Opinion Analysis: A publishing decision affects computation of the maximum punishment in United States v. Busch, No.15-0477/AF
CAAF decided the Air Force case of United States v. Busch, 75 M.J. 87, No.15-0477/AF (CAAFlog case page), on Friday, January 29, 2016. The court unanimously rejects the appellant’s ex post facto challenge to the military judge’s determination of the maximum authorized punishment for the offense of sexual abuse of a child in violation of Article 120b(c) (2012). However, the court narrowly affirms the military judge’s determination, the findings and the sentence, and the decision of the Air Force CCA.
Chief Judge Erdmann writes for the court, joined by Judge Ohlson and Judge Diaz (of the Fourth Circuit, sitting by designation). Judge Stucky dissents, joined by Judge Ryan.
CAAF granted review of a single issue:
At the time of appellant’s alleged sexual abuse of a child offense, the President had not set the maximum punishment for the offense. The military judge used a later-enacted executive order to set the maximum punishment, even though it increased the confinement range from one year to fifteen years. Was the Ex Post Facto clause violated?
The appellant pleaded guilty to multiple offenses, including one specification of sexual abuse of a child in violation of Article 120b(c) (2012) for exposing his genitals and masturbating while the child watched via Skype. The appellant’s misconduct occurred in early 2013; after the 2012 statute’s effective date but before President Obama prescribed maximum punishments for the new offense in Executive Order 13643. The President’s failure to prescribe a maximum punishment forced the military judge to determine the maximum punishment for the appellant’s violation of Article 120b(c) by resorting to Rule for Courts-Martial 1003(c)(1)(B), which requires comparing the charged offense to other offenses listed in the Manual and in the United States Code. If a different offense listed in Part IV of the Manual is closely related to the charged offense, then R.C.M. 1003(c)(1)(B)(i) permits using the maximum punishment for that closely related offense. However, if no listed offense is closely related to the charged offense, then R.C.M. 1003(c)(1)(B)(ii) requires looking to offenses in the United States Code and the custom of the service.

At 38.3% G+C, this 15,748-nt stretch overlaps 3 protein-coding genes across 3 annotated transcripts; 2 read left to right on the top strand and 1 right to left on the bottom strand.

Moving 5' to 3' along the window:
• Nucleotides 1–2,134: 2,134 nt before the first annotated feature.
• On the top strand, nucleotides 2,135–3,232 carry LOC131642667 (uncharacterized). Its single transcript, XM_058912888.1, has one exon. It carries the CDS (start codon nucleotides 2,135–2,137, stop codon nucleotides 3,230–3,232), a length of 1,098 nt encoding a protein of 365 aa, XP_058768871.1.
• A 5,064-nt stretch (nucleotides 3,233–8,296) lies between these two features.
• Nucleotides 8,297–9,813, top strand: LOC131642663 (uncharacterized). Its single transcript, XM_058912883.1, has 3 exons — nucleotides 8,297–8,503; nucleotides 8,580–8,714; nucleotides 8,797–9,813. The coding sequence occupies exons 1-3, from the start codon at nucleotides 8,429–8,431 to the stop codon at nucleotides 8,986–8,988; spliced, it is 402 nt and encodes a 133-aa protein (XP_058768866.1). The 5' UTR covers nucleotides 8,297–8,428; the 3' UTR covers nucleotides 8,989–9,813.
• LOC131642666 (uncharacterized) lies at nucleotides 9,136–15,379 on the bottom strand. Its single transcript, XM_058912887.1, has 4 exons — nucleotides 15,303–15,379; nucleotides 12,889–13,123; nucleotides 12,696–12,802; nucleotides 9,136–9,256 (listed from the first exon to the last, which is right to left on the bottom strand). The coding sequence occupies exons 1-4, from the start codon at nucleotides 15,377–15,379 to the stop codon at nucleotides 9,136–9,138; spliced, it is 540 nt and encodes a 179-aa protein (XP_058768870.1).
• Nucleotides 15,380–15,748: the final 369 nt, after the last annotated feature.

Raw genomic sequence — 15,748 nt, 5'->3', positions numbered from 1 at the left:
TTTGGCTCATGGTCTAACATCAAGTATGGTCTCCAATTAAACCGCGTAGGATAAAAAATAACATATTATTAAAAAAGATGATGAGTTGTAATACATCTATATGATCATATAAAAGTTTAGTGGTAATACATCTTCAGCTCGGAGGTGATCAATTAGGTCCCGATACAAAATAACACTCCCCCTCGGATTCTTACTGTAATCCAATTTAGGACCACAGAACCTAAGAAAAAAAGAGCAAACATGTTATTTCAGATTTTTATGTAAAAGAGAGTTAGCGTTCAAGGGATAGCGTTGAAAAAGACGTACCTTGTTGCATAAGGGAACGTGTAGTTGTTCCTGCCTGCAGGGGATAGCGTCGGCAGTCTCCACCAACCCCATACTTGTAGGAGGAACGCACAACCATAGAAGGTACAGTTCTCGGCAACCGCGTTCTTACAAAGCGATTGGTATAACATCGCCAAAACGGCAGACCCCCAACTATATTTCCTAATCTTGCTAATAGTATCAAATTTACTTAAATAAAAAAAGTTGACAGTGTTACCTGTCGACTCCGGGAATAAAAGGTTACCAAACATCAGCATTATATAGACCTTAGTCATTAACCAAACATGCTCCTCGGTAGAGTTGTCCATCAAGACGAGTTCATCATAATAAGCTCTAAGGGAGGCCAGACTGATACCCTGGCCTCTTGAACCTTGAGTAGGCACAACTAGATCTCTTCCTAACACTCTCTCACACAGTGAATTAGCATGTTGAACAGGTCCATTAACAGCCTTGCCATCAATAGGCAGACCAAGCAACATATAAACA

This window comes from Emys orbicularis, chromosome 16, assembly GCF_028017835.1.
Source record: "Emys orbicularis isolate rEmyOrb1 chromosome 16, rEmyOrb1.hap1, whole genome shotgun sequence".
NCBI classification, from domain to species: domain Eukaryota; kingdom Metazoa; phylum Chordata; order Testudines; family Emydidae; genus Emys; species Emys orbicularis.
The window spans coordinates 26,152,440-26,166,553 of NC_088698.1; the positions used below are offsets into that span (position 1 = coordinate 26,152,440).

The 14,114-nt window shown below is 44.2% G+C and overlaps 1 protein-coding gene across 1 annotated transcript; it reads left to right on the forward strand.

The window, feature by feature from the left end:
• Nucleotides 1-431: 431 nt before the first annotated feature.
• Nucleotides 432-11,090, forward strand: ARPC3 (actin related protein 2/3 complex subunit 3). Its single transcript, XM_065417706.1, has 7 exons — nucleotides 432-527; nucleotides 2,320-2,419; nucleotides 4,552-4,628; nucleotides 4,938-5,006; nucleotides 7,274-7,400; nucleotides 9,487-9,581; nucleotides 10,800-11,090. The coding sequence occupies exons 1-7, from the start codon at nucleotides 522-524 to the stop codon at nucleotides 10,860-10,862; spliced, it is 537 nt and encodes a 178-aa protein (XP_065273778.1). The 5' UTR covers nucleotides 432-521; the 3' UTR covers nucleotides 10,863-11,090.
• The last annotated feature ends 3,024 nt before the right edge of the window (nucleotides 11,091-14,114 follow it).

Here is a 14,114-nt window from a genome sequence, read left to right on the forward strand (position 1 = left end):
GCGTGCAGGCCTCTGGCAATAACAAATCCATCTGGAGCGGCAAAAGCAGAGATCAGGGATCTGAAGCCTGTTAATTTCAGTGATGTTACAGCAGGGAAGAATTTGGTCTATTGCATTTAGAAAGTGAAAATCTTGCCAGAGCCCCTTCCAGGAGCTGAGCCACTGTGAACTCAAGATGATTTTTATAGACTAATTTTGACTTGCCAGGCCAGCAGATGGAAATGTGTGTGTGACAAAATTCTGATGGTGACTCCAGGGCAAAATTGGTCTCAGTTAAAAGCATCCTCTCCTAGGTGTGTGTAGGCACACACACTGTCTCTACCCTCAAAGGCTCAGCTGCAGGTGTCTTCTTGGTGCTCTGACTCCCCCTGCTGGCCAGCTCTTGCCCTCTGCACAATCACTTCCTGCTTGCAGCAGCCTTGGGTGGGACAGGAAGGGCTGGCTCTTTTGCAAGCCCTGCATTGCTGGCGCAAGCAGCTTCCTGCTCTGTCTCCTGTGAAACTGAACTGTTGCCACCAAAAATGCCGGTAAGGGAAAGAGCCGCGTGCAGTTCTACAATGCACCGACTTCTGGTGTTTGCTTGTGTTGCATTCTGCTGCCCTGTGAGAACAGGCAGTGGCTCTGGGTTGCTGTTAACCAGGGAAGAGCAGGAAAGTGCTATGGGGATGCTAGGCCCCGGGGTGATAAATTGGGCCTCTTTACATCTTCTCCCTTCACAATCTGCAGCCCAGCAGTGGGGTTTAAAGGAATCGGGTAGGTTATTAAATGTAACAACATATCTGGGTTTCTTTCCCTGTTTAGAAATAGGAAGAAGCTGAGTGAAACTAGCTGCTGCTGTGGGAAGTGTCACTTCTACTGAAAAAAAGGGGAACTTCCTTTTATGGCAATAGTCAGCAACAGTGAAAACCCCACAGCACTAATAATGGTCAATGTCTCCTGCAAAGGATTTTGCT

Applying R.C.M. 1003(c)(1)(B)(i), the military judge concluded that the appellant’s offense of sexual abuse of a child was closely related to the offense of indecent liberty with a child in violation of Article 120(j) (2006), for which the maximum authorized punishment includes confinement for 15 years. The defense, however, argued that the offense of indecent exposure in violation of Article 120(n) (2006), with it’s one-year maximum authorized term of confinement, was more closely related. Despite this objection, the appellant still pleaded guilty. Including the computed 15-year maximum, the appellant faced a total maximum authorized confinement of 22 years and one month, and the military judge sentenced him to confinement for six years, reduction to E-1, total forfeitures, and a dishonorable discharge.
In determining that indecent liberty with a child in violation of Article 120(j) (2006) was closely related to the appellant’s offense of sexual abuse of a child in violation of Article 120b(c) (2012), the military judge made reference to Executive Order 13643. That reference prompted the appellant’s ex post facto claim, as he asserted that the military judge wrongly applied the executive order issued after his commission of the offense. CAAF unanimously rejects this claim.
However, the majority finds that the military judge was wrong to use R.C.M. 1003(c)(1)(B)(i), but finds that application of R.C.M. 1003(c)(1)(B)(ii) reaches the same result. The dissent, however, highlights a significant weakness in the majority’s analysis.
Rejecting the appellant’s ex post facto claim, Chief Judge Erdmann concludes that the military judge did not rely on Executive Order 13643 to determine the maximum punishment for the appellant’s offense, and Judge Stucky describes the issues as “a red herring.” Diss. op. at 1.
But Chief Judge Erdmann and the majority make a surprising conclusion about the offenses from the 2006 version of Article 120 – he finds that they are no longer listed in Part IV of the Manual: